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Dumb Techies Face Fine, Four-seated Baby Carriages Still OK   :  Published February 2007 All Rights Reserved


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Dumb Techies Face Fine, Four-seated Baby Carriages Still OK

New York state senator Carl Kruger (Dem. Brooklyn) wants Manhattanites to unplug their ears when crossing a city street. Kruger proposed legislation 8 February 2007 that would carry a $100 fine for technophobes caught crossing streets in the city with electronic devices feeding their brain.

“People are tuning in and tuning out” to the world around them, Kruger said and cited two deaths in Brooklyn related to iPod-plugged pedestrians crossing the street without noticing approaching automobiles.  “People are oblivious to the world around them,” he said.

And he is correct.

Will legislation end the practice? No. It is even doubtful such legislation will pass the state senate. Kruger understands the up-hill battle in a society that increasingly opts-in for being tuned-out to their surroundings; nonetheless Kruger is satisfied with the media attention his bill found.

This writer is pro-ban...it is annoying to walk a sidewalk airing side chatter of conversations one has no business hearing in public spaces. If Kruger was smart though he would tack-on some other bans to the bill, including banning public farting, overweight pedestrians who take-up too much space on a sidewalk (especially in construction zones,) and banning baby carriages larger than two-seaters. For those outside the United States, the popularity of fast-food-style fertility treatment in the states has lead to a boom of twins, triplets, and quadruplets in Manhattan, which later require SUV-type baby carriages. Indeed people in the states must be regulated to end practices of excess living to protect those who opt out of trendy gimmicks.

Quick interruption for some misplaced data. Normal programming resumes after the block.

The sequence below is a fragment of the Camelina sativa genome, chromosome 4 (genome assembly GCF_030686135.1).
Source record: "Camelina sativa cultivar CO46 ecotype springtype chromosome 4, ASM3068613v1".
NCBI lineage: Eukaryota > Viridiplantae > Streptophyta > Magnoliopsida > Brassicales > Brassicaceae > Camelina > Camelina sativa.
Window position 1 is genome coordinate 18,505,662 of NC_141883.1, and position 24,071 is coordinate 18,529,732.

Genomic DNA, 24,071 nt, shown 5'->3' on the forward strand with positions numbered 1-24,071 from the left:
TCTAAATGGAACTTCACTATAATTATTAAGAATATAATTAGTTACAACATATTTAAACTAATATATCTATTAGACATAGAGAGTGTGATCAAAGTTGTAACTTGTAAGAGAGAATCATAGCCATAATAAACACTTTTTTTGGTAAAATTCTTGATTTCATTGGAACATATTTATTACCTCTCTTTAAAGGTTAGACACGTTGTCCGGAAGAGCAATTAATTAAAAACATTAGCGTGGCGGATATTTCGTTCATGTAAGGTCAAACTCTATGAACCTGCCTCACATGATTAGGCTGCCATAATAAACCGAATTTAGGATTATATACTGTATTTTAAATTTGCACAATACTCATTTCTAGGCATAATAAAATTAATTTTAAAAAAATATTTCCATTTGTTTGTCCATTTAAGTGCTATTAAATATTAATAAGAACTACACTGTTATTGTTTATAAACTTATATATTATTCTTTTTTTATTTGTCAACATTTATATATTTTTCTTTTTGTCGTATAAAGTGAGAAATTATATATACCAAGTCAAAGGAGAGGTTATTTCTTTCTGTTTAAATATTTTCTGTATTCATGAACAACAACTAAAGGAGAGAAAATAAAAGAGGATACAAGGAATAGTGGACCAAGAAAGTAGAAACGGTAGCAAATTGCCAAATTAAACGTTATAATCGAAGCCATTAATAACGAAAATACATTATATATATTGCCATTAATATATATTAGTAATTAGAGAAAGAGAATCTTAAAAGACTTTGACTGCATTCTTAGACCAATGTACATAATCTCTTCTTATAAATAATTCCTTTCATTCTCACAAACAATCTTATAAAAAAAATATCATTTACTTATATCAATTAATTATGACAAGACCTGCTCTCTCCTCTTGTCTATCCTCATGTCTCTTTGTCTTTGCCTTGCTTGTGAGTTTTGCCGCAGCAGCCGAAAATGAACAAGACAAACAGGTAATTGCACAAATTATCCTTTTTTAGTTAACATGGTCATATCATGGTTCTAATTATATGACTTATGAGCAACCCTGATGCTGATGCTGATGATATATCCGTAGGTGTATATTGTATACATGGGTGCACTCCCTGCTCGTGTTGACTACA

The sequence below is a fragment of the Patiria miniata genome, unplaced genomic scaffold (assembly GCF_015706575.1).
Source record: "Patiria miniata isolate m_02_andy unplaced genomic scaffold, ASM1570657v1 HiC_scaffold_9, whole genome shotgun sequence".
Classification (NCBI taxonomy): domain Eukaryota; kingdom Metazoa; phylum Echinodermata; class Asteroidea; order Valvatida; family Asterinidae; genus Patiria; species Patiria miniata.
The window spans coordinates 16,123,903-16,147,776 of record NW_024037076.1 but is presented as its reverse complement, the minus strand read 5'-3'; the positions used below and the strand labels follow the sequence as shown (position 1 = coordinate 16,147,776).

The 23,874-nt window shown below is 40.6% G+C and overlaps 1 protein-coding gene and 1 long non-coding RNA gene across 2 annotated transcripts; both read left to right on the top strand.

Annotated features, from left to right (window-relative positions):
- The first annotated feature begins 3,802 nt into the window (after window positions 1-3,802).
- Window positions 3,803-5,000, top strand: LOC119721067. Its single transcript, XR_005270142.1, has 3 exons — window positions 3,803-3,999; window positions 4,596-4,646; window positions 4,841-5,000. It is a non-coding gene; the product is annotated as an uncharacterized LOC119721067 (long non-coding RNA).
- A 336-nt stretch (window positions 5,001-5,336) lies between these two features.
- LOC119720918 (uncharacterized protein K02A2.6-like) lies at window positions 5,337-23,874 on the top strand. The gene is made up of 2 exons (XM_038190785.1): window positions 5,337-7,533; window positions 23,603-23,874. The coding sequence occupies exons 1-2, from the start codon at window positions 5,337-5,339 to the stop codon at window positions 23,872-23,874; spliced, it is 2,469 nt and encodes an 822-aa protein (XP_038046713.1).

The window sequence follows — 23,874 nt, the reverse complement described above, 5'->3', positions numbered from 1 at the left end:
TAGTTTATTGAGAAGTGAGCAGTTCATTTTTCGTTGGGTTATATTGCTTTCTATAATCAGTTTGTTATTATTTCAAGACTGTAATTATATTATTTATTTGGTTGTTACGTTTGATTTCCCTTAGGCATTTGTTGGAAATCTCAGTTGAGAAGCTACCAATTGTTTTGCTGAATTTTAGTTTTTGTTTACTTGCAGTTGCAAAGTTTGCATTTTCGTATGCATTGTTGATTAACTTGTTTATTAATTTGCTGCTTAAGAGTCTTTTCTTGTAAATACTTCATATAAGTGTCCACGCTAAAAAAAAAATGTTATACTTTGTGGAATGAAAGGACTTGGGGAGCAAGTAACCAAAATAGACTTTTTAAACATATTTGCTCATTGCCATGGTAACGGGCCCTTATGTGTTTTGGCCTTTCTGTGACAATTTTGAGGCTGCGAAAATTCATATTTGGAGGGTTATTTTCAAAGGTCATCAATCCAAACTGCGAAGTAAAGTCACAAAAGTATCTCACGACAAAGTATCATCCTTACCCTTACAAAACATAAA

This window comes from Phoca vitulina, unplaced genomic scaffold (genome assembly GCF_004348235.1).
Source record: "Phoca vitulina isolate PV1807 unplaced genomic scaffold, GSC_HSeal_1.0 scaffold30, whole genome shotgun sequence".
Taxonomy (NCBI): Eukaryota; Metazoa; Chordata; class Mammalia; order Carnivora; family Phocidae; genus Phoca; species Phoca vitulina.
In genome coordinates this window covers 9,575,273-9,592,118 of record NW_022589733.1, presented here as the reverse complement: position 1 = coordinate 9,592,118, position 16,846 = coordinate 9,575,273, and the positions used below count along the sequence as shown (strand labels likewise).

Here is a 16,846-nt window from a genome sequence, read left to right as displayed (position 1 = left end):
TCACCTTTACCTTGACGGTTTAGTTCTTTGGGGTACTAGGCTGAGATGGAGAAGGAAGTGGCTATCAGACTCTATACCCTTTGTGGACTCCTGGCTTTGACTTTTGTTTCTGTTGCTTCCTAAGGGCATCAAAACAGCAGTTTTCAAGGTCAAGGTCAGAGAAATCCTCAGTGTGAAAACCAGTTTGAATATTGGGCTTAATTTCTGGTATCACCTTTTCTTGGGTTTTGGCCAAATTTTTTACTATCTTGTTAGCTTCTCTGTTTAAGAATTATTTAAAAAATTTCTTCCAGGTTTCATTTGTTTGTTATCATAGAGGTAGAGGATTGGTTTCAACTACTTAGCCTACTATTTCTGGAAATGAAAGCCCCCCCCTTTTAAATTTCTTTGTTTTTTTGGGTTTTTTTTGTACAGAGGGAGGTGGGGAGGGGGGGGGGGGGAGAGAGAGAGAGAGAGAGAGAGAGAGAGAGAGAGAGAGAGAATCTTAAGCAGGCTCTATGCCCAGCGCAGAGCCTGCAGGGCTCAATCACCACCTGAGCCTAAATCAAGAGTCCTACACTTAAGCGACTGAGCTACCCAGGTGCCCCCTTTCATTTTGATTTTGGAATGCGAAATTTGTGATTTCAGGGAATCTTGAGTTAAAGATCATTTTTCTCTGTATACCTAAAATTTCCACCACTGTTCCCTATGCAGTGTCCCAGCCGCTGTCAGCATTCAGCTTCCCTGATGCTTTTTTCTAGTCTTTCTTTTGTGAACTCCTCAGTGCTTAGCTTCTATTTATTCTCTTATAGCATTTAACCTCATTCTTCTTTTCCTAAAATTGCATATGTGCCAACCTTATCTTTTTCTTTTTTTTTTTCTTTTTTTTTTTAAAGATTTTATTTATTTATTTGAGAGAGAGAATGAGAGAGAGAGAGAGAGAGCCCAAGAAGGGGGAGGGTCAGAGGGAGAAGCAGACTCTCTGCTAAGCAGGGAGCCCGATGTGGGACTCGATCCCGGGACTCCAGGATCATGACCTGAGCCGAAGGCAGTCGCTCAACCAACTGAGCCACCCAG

“This legislation is seeking that people take a few seconds of their time to stop using their electronic devices while crossing the street. A few seconds that can save a person’s life,” Kruger noted. If such a bill passed it would hit joggers and bicyclists who use iPods or Blackberries to keep in touch while they are supposed to be taking a break.

Kruger declared he is not anti-technology, just as he is not against good booze. Although too much booze "makes you an alcoholic," he said.

Technophobes disagree of course in reviewing their blogs. The outrage to the bill was more apparent than that condemning the United States for invading Iraq. CNET's editor Kent German called Kruger's plan odd and overzealous, and compared being plugged-in to "talking with a friend" while crossing a street.

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